The Place Between

The Place Between

DJ Swykert

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PUBLISHED BY: iEnovel.com
ISBN: 145052852X
PUBLICATION DATE: 2010
WORD COUNT: 66787
SEXUAL CONTENT RATING: 1
EBOOK READER RATING:
CATEGORIES: Romantic Fiction, Inspirational
KEYWORDS: Maggie, Wolves, Two Worlds, Place Between
 

EBOOKS BY iEnovel.com

EBOOKS BY DJ Swykert

 
EXCERPT
COPYRIGHT DJ Swykert/2010

My father drowns my kittens. It is like a ritual. Every summer Princess has a litter of kittens and every summer my father drowns them.
It makes me dread the summer, which is sad, because I love the sun. I like to see the flowers reaching up to the sky as if they are trying to touch the sun. There is a large field behind my house where I watch the lupines and daisies as they sway back and forth in the wind.
I am a dreamer. I have lived in my dream world for as long as I can remember, and I think I will always live there. I like to daydream because in dreams I can have things the way I want them to be, not the way they are. Not the way my father says they are. Not the way Reverend White says they are. Not even the way my friend Annie Stetter says they are. They are exactly the way I want them. So I will always live in two worlds: in the real world where I have to be, and in my dream world where I prefer to be.
I hear my father clanging around out by the shed. He has brought a steel gray washtub out of the basement and put it down on the grass. In one half of the shed he keeps his shovels and rakes for the garden; the other half of the shed is a chicken coop. It is June, it is late Saturday afternoon, and my father has just come home from the copper mine where he works.
Most of the chickens are outside the coop, walking around clucking and pecking in their fenced yard. I watch them. They are such stupid animals, walking around on their bony feet looking primitive. They look like little stick people, without arms, wearing silly hats on top of their heads. They make me laugh a little, even on this day which I know is going to be very sad.
I know why my father has brought out the washtub: to drown the kittens. I am holding Princess on my lap. I have to hold her to keep her from running over to them. I looked in on the kittens this morning and their eyes were not open yet. I am glad for that. I am glad they cannot see where they will be going, and I didn’t have to see their little kitten eyes, look into their tiny faces, all the while knowing that my father would be coming for them soon. Until they have eyes, they don’t really have faces. They cannot see and love me, and I cannot look into their tiny eyes and love them either. So it is less personal.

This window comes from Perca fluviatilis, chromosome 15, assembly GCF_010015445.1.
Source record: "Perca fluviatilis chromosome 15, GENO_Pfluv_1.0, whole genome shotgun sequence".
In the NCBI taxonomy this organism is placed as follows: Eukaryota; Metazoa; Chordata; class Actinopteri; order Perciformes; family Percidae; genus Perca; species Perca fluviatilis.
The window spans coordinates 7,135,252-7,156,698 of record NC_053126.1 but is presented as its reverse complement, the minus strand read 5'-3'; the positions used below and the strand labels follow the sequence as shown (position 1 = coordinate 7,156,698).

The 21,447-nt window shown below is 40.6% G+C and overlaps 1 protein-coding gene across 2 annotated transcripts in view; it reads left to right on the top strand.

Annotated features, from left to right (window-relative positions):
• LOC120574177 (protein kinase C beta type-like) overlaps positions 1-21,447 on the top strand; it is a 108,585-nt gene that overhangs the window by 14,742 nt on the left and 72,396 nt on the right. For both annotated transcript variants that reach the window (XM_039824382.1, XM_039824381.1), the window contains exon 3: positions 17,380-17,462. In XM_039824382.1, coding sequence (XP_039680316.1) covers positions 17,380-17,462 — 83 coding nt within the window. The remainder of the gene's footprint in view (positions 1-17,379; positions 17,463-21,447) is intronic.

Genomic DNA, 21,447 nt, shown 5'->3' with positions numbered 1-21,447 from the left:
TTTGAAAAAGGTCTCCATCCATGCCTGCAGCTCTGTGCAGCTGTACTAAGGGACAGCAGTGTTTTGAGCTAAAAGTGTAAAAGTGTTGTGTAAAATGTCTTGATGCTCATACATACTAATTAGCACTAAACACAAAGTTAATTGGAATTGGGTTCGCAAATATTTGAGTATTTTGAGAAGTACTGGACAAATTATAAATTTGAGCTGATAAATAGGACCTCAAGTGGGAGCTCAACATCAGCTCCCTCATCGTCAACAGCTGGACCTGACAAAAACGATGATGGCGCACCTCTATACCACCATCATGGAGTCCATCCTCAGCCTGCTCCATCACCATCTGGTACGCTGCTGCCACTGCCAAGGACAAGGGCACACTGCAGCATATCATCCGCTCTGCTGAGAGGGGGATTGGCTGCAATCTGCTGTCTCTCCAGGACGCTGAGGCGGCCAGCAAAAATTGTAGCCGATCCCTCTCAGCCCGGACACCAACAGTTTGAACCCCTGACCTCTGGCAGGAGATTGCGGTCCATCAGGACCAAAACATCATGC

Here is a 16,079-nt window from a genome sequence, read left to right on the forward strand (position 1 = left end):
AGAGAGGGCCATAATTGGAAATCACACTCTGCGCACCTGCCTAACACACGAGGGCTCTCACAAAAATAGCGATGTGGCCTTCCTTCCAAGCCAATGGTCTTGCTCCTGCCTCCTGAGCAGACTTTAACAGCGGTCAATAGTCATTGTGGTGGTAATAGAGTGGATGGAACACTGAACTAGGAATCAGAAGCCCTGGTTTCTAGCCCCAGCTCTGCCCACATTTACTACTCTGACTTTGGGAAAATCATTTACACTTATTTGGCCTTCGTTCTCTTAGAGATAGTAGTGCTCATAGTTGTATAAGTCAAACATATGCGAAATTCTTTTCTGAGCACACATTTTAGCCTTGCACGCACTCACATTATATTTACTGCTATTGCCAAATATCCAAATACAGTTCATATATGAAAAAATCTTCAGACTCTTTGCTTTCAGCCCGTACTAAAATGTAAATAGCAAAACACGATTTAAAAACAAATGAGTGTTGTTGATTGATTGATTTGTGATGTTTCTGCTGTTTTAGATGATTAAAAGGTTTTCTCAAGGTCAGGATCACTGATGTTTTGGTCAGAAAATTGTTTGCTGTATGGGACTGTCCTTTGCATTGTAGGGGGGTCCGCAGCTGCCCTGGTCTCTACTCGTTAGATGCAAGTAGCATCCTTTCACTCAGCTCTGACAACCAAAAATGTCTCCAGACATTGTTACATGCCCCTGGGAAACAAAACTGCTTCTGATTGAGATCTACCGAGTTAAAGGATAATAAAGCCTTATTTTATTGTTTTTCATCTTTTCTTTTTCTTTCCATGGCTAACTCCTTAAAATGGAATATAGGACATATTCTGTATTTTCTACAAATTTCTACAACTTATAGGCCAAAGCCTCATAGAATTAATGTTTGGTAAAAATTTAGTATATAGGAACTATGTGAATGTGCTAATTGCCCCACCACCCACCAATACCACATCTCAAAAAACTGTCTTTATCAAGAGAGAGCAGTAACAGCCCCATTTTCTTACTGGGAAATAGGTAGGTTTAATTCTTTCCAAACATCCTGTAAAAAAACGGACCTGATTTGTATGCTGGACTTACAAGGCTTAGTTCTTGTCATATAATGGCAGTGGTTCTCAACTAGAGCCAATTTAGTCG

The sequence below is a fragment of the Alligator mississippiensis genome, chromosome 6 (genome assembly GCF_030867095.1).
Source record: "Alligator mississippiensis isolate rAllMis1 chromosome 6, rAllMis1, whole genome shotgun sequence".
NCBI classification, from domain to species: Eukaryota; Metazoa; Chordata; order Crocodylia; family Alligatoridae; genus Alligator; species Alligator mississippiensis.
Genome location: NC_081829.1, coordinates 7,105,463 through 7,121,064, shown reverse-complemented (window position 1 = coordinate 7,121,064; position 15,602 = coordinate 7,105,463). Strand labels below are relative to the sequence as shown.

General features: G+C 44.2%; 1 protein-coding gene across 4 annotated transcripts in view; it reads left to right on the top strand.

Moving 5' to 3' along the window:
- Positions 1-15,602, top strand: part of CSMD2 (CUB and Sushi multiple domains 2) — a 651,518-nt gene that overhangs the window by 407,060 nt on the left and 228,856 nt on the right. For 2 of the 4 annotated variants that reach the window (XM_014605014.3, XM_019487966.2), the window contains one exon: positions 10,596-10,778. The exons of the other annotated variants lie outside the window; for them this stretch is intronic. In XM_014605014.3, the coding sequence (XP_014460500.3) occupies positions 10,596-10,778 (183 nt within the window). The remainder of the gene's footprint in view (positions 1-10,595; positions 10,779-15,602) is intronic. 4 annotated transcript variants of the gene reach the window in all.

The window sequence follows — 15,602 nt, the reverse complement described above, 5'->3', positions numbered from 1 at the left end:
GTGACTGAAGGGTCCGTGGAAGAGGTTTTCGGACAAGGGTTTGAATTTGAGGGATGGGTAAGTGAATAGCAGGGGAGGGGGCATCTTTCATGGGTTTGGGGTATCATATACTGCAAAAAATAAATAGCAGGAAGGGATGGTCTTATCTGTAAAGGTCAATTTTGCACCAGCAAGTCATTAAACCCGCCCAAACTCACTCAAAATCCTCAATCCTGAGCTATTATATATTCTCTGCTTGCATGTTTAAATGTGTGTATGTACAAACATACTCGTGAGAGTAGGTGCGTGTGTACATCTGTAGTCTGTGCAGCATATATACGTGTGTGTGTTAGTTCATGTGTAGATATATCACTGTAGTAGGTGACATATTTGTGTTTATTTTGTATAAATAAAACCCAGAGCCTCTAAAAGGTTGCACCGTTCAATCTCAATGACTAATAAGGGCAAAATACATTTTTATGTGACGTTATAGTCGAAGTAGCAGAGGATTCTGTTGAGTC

I cannot kill anything. It is not in my power to kill things like my father does. I could not kill a chicken like he does every Sunday. That is something that only my father can do. And he seems to do it with an ease that is hard for me to understand. I would like to ask him about that. I would like to know how he can so matter-of-factly remove a life from this world. Chickens and kittens are not like carrots and beans that you plant in your garden. You grow carrots and beans from a dry seed. Then you pull them from the earth and eat them, and then plant more seeds. But kittens do not come from dry seeds, they come from other kittens, just like people come from other people. Why is it all right to kill a chicken or a kitten, but you are not supposed to kill a person? That doesn’t seem to make any sense. We all come into this world from the same place.
I can forgive my father for the chickens; we have them for dinner. I eat them, even though I hate to think about killing them. I like our Sunday dinner of roast chicken, mashed potatoes, and bread stuffing that my grandmother makes. I like to cook and I like to eat chicken. I know that I have to eat, and I believe that it is all right that we have to kill a chicken for our dinner. But we don’t eat kittens, so it is not the same as it is with the chickens. There is no reason for killing the kittens.
My father goes back into the house and he comes out with a box. I hold Princess very tight on my shoulder, with her head away from the shed. I watch my father walk over to the steel gray washtub he has filled with water and dump the contents of the box into the tub. It takes my breath away when I see Brownie, Tiger, Sugar, Edward, Ginger, and Jackie tumble into the water. It makes my heart pound and I cannot breathe.

 
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